Social Networking Communication

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Instructors use social networking tools, such as Facebook, Twitter, LinkedIn, etc. to interact with students and engage student learning. See the following Innovative Online Teaching Practice video for details on how social networking tools may be implemented in an online course. While the focus is on Twitter, the principles are applicable to other social networking tools.

Video: UCF's Dr. Amanda Groff on Social Networking Tools

Dr. Amanda Groff on Social Networking Tools

This document created by UCF's Dr. Kevin Yee presents additional strategies on how to use Twitter in class.

Link to example artifact(s)

Dr. Amanda Groff (Anthropology)

UCF's Dr. Groff describes and displays her use of Twitter for teaching updates in the video above.

Dr. Kelvin Thompson (Educational Technology)

Excerpt from Dr. Kelvin Thompson's EME5050 Twitter feed

UCF's Dr. Kelvin Thompson uses Twitter to share with students brief supplemental content links and status updates related to course work. His students use Twitter to share links to their course-related blog posts, ask questions, and share content-related links that they've found. Students may elect to set-up new Twitter accounts to separate their course work from their personal social networking spaces. Students and instructor may interact via Twitter from an embedded widget within the learning management system (LMS), from the Twitter #EME5050 feed, or through an existing Twitter app. Twitter aggregates all of the course-related micro-posts in one space, but students may also connect beyond the course with other professionals interested in the content of their micro-postings. Thompson's use of Twitter provides these pre-service and in-service teachers with the experience of participating in a Personal Learning Network (PLN).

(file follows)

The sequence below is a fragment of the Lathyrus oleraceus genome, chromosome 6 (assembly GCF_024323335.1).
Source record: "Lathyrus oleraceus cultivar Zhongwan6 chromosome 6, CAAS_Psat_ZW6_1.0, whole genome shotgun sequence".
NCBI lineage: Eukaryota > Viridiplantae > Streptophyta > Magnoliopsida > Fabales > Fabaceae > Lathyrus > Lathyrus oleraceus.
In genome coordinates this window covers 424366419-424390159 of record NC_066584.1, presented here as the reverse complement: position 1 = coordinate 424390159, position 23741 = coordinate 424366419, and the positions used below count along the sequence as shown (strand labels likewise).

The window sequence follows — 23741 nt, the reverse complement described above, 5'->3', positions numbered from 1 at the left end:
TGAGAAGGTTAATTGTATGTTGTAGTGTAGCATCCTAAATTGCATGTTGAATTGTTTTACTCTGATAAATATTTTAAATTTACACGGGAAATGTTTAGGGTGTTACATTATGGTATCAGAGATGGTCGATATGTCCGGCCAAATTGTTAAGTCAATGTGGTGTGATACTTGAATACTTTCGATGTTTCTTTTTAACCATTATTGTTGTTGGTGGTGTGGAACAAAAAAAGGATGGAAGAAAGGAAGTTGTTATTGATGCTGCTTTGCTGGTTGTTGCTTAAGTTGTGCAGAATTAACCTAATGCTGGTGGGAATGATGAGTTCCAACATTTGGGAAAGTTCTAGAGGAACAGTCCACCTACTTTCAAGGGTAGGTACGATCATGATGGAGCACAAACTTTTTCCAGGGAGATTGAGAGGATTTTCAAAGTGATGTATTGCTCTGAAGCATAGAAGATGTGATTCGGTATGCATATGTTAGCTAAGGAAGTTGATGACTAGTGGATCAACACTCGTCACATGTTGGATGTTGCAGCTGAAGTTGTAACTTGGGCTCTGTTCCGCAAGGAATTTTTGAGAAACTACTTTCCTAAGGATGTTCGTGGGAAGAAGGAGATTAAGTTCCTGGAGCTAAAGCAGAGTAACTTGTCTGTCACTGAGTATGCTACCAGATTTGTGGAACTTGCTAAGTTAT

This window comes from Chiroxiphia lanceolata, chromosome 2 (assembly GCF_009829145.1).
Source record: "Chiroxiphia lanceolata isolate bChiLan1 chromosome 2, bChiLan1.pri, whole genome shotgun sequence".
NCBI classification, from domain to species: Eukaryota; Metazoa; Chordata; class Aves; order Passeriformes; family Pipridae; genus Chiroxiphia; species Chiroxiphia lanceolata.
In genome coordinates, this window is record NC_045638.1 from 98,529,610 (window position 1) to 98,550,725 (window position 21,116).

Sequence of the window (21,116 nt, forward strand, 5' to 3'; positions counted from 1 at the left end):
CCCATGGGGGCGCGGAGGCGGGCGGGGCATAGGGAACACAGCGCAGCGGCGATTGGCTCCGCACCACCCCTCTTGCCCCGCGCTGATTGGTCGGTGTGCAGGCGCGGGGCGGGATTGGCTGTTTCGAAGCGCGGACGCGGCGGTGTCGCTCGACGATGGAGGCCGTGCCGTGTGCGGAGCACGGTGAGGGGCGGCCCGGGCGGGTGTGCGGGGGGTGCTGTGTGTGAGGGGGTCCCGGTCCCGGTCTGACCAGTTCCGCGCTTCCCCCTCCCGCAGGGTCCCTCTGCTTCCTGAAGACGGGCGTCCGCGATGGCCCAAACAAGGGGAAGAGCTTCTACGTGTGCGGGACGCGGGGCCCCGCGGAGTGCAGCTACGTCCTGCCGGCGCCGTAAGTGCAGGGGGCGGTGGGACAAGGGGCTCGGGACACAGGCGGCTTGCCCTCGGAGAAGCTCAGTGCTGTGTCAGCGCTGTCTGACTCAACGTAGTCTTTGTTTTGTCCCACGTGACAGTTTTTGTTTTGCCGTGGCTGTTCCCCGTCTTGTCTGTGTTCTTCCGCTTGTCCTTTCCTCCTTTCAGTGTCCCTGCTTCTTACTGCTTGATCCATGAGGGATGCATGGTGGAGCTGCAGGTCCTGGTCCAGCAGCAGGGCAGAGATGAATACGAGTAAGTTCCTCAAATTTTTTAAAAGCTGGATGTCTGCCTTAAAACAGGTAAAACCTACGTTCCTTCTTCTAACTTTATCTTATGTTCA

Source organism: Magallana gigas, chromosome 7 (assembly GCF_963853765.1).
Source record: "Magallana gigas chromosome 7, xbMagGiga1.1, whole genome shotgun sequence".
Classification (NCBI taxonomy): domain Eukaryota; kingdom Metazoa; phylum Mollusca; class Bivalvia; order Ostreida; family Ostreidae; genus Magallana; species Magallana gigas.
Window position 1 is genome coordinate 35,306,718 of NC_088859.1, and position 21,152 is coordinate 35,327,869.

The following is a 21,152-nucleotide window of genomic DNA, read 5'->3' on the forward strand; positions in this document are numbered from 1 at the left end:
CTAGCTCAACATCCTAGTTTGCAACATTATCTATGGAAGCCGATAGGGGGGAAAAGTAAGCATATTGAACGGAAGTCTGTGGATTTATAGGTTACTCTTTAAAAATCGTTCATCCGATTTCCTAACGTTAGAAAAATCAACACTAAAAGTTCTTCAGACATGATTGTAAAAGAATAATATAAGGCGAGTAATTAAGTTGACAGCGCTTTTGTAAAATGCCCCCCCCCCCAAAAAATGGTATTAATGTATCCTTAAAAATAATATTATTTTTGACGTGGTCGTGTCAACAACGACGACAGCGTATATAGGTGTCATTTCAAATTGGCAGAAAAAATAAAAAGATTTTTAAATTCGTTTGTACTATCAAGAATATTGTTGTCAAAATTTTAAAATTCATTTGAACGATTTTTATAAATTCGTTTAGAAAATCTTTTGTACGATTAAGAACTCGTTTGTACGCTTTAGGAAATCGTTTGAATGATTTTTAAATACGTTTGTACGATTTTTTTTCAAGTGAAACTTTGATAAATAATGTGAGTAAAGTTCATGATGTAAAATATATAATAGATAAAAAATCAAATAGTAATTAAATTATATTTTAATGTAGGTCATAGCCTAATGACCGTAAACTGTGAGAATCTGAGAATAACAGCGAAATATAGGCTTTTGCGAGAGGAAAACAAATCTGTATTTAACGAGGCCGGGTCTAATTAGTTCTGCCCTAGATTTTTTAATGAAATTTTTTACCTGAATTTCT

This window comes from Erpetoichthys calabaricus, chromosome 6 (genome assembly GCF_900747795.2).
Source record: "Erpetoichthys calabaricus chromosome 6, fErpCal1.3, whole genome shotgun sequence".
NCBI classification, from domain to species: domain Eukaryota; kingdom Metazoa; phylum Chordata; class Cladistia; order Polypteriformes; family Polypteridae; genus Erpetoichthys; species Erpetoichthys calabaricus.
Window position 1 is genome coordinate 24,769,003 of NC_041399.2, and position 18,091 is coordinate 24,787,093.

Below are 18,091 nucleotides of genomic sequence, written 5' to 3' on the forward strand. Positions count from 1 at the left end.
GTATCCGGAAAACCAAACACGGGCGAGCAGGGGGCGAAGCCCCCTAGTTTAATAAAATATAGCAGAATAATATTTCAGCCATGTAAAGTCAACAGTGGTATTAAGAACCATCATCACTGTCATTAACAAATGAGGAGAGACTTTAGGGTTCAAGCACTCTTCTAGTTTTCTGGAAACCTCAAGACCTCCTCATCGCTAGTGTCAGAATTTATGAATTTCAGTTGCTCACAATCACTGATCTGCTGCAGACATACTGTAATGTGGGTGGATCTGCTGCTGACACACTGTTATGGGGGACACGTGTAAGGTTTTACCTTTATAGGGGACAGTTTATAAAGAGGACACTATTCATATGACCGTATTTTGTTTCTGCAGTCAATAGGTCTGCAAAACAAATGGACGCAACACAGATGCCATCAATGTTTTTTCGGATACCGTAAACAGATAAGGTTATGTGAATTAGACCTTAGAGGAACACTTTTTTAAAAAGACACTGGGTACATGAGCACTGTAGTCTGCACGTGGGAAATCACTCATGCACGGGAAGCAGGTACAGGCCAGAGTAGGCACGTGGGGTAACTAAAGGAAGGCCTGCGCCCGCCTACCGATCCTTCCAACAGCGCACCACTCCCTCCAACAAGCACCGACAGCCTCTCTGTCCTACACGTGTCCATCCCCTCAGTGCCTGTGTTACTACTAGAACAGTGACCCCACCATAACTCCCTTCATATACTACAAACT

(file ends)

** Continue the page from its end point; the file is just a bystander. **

Link to scholarly reference(s)

Church, A. (2008). Bloom's digital taxonomy. Retrieved from

EDUCAUSE. (2007). 7 things you should know about Twitter ( No. EL17027). Retrieved from

Faculty Focus. (2010). Twitter in higher education 2010: Usage habits and trends of today's college faculty. Retrieved October 12, 2010 from

Rankin, M. (2009) The twitter experiment at UT Dallas. Retrieved from


To cite this entry, please use the APA citation below, or consult your preferred style guide.

Kelvin Thompson, Baiyun Chen and Philip Carter (2016). Social Networking Communication. In K. Thompson and B. Chen (Eds.), Teaching Online Pedagogical Repository. Orlando, FL: University of Central Florida Center for Distributed Learning. Retrieved March 28, 2017 from

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